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Electric field symbol

  1. Jun 25, 2005 #1
    Yo! Anyone know of any free font compatible with Word (or that comes with Word!) that has the goddam electric field symbol in it? Whoever came up with that sign had an irrational hatred of word processors.
  2. jcsd
  3. Jun 25, 2005 #2
    What do you mean by "electric field symbol"? I always thought electric field (strength) was represented by "E".
  4. Jun 25, 2005 #3
    It's like an E, but it's squiggly. It's not electric field strength, it's the vector I'm after. Anyone else?
  5. Jun 25, 2005 #4
    Do you mean epsilon? It's a greek letter.

    [tex] \epsilon [/tex]

    In American textbooks I often see E as the electric field and epsilon as the energy density.
  6. Jun 25, 2005 #5
    No, it's not in the Greek alphabet. If it were, that would be cool since loads of standard fonts have Greek characters.

    'E' seems to be the most common symbol for the electric field, but we seem to use another (note to self: must find out why). It's like an E, but more elaborate and... squiggly. It's the best word for it.

    So if anyone knows any alternative symbols to 'E' for the electric field, please let me know. Thanks.
  7. Jun 25, 2005 #6
    I've only seen E, here are E's some from the Latex sheet,

    [tex] \mathbb{E} \ \epsilon \ \varepsilon\ \xi [/tex]

    I've also seen an E that has the same style as this N, maybe that's what you're looking for:

    [tex] \aleph [/tex]
  8. Jun 25, 2005 #7


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    The 4-the letter is a Greek letter called "xi" ,not an "e".:tongue:

  9. Jun 25, 2005 #8


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    Do you mean the "E" in the Gothic (German) alphabet ?This one

    [tex] \mathfrak{E} [/tex] ?


    P.S.Electric field strength is a vector. :rolleyes:
  10. Jun 25, 2005 #9

    Tom Mattson

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    Or how about [itex]\cal E[/itex]?
  11. Jun 25, 2005 #10
    Epsilon isnt 'E' either, they jus both look like E's :tongue2:
  12. Jun 25, 2005 #11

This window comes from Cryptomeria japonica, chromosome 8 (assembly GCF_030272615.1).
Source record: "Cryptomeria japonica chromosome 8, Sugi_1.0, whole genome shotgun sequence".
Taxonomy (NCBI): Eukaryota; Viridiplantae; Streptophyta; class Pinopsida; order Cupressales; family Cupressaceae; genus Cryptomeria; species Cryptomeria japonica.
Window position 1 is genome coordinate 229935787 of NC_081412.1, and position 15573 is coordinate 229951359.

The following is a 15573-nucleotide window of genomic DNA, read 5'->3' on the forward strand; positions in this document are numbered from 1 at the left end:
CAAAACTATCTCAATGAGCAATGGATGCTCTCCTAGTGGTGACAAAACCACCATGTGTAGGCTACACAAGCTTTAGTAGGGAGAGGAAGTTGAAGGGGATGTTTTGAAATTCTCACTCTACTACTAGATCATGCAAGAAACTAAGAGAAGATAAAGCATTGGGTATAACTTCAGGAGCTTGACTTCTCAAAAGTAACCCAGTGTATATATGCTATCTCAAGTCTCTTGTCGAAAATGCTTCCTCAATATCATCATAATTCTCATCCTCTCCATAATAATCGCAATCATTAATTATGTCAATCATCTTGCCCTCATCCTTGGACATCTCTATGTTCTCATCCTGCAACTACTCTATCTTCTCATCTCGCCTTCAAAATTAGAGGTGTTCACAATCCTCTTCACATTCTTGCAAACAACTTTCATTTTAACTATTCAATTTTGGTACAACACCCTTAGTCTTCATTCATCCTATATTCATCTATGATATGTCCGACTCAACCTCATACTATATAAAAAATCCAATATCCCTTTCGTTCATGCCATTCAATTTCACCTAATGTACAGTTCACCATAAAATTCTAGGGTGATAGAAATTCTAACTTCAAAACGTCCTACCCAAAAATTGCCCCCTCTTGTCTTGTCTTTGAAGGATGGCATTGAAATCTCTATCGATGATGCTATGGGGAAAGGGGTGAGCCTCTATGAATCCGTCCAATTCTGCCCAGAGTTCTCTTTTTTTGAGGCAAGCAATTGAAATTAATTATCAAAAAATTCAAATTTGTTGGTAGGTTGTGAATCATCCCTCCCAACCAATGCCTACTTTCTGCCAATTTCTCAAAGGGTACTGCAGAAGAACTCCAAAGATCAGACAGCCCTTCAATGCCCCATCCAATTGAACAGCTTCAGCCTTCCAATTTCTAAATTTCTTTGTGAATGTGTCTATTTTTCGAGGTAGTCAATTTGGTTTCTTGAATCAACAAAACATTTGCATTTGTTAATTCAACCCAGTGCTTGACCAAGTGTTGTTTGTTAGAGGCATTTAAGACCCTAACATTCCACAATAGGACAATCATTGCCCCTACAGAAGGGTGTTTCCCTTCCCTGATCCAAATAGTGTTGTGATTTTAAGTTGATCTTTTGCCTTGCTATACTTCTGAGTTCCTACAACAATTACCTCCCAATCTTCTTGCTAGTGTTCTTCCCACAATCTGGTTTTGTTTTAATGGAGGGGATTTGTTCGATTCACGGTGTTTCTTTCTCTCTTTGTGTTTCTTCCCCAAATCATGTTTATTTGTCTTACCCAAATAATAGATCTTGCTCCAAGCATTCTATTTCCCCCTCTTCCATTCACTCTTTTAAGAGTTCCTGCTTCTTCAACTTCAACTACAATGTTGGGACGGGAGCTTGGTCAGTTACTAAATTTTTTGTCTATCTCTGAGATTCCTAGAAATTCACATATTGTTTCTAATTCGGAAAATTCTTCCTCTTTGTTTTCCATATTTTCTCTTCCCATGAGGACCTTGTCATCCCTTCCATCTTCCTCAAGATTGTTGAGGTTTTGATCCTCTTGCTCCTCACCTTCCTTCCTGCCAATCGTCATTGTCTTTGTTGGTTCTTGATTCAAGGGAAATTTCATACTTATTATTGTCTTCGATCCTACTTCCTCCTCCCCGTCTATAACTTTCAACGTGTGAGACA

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    Epsilon's is read "e" in any version of Greek .:tongue: While "xi" is read "e",iff the reader's drunk.

  13. Jun 25, 2005 #12


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    Can you use the Equation Editor (not installed by default with MS Word)?
    Can you attach a small scan? or name the text you are using?
  14. Jun 26, 2005 #13
    I think this is the one he's after. I've seen this used in many texts.
  15. Jun 26, 2005 #14
    Hi all. Sorry, none of the above suggestions fit the bill. The reason I couldn't show you what I meant was simply that I couldn't find a wesbite that used it on the internet either - everything uses 'E', so I'm pretty confused why we're using this mad symbol.

    It looks a lot like xi, and I've been using that, but I don't think it is, since the textbook has used the xi symbol too and they're clearly different.

    But anyway, I have resolved to suffer the embarrassment and attempt to draw this evil bast. Attached as a bmp file. Don't laugh.

    Attached Files:

  16. Jun 26, 2005 #15
    :tongue: dex :tongue:

    Thats the one Tom Mattson pasted, except more elaborate (I believe).
  17. Jun 26, 2005 #16
    My physics teacher often says
    "Symbols are not important what do symbol represent is important" :tongue:
  18. Jun 26, 2005 #17
    Is that upper-case epsilon? Dammit, guess what upper-case epsilon is in Word... 'E'! Well, at least that explains the interchangeability of electric field symbols... blame the greeks I guess.

    Okay, so does anyone know a font that has [itex]\cal E[/itex]? I can't find that either. :frown: I guess I could just use a lower case epsilon and up the font size...
  19. Jun 26, 2005 #18


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    I have "Caligraphic" fonts installed in my SWP 2.5 (dating 1995).I'm sure they're installed in Miktex and other Windows base Tex editors.You can copy paste it as an image into a Word document,if the stupid MS program doesn't have "Caligraphic" fonts.

  20. Jun 26, 2005 #19
    Guess what the stupid MS program doesn't have...

    Poke it, I'll just use the lower-case one and make it reet big.

    Thanks everyone.
  21. Jun 26, 2005 #20
    Yeah I noticed that squigly looking E when scanning through a materials science text book--- engineers may often use different symbols than physicists--- but as an EE student... most of the stuff in my EE textbooks is pretty much the same as physics...

    although the confusion of EEs using H for magnetic field strength and B for magnetic flux density.
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